Raising and Educating a Deaf Child

International experts answer your questions about the choices, controversies, and decisions faced by the parents and educators of deaf and hard-of-hearing children.

Question from Ginny R. Littleton, NC

My son has a bilateral, severe hearing loss and will be entering the third grade. His second grade teacher suggested that cued speech might help with his reading, which is really hard for him. She says cued speech easy to learn, but it sounds too good to be true. Is it?

Question from Ginny R. Littleton, NC. Posted June 19, 2009.
Response from Marc Marschark - NTID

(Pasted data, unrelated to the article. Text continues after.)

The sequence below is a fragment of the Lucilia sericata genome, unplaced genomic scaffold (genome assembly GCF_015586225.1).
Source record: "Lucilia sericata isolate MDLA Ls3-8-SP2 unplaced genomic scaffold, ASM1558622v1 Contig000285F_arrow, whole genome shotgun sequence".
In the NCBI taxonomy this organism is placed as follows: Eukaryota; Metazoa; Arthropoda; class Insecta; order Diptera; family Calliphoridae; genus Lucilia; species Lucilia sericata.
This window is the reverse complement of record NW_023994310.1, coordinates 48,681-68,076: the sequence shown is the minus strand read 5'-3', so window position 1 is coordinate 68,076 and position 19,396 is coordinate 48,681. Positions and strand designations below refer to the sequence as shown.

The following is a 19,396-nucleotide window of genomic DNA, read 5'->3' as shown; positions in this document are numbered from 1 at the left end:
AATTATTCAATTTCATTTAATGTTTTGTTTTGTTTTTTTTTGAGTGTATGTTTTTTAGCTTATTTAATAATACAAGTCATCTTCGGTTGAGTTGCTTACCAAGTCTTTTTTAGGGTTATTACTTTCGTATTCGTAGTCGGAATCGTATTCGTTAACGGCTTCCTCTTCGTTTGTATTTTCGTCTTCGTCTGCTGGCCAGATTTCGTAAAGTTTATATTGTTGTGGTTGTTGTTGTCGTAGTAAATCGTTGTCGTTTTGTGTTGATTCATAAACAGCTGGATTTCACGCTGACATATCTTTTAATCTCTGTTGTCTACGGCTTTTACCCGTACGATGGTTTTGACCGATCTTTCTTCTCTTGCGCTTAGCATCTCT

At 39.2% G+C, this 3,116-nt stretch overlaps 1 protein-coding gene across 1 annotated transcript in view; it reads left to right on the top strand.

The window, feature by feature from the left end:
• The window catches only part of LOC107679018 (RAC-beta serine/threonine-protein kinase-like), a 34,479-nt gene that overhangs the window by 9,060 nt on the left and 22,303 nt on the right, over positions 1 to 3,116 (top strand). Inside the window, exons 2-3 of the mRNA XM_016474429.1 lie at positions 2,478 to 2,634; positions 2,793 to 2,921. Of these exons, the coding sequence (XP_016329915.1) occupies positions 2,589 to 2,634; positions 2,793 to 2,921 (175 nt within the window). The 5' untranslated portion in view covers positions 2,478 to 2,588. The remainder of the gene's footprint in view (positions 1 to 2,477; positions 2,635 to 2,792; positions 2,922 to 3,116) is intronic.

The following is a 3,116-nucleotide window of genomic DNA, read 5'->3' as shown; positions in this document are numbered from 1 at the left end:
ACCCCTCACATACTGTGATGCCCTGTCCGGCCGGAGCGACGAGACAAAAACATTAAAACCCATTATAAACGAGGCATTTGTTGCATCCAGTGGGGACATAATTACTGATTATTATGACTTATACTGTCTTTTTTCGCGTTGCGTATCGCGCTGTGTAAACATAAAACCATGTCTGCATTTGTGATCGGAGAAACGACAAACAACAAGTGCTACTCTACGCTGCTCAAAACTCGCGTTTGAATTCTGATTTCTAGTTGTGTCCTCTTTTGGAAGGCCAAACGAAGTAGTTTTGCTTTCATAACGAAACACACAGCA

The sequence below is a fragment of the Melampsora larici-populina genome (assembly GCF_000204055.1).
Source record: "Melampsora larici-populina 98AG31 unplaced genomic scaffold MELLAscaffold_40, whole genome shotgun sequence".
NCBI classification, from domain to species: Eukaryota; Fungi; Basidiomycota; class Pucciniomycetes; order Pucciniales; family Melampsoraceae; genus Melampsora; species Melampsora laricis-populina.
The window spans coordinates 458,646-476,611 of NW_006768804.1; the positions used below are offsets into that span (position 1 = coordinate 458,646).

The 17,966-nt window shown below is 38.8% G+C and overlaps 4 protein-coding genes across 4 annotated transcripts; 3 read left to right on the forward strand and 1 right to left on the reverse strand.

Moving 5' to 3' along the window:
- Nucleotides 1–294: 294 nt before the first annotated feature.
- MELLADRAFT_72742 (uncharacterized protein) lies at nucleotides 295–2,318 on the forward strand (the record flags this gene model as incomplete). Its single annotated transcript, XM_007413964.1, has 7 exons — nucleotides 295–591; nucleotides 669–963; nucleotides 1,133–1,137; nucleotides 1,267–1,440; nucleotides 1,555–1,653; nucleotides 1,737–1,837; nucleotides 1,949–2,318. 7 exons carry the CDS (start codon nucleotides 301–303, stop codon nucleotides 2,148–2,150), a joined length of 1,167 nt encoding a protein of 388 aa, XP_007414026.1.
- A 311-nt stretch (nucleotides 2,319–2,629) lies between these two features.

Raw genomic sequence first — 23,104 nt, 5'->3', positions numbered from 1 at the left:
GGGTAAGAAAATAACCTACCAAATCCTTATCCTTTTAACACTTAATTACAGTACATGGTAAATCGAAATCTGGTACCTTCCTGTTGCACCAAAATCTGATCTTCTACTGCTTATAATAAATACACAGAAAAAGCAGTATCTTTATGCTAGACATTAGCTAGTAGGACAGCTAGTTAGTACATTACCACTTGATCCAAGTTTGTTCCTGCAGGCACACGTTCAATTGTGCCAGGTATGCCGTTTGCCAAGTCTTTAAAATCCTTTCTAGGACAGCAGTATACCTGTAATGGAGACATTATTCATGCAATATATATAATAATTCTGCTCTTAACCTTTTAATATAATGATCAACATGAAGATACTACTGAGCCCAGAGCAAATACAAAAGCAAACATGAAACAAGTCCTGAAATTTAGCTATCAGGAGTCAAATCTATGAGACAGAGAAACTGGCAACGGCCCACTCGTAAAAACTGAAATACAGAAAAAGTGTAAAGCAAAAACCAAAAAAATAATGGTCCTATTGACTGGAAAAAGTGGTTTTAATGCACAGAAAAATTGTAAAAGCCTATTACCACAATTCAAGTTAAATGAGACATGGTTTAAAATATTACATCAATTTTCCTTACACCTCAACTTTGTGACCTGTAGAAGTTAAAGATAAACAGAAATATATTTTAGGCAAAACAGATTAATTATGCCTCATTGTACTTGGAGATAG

It has been estimated that only about 20% of English is fully visible on the lips (which is what makes lip reading or “speech reading” so difficult). Cued speech is a system of hand shapes and positions intended to make mouth movements unambiguous, for example, by adding different cues to “b,” “m,” and “p.”  (Note, these are not signs!) Cueing clearly helps with speech reception although, interestingly, most cued speech kids I have encountered do not cue themselves (that is, they do not use it when they speak). There is a wealth of evidence from the French-speaking part of Belgium, and a little from Spain, indicating that when cued speech is used both at school and at home, it significantly improves reading in deaf children. However, despite 40 years of trying, no one has ever shown it to help reading for children who are learning English. The folks in Belgium have suggested that this is because French (and Spanish and Italian) are very regular in their sound-to-spelling correspondences, while English is one of the most irregular languages. Add that to the fact that English has well over five times as many words as French, and the situation is not so surprising. Unfortunately, people hear about the French results and assume  they apply to English.  For more information on cued speech, language, and literacy, see the review by Jacqueline Leybaert and Jesus and Alegria in the Oxford Handbook of Deaf Studies, Language, and Education Oxford University Press, 2003, edited by M. Marschark & P.E. Spencer).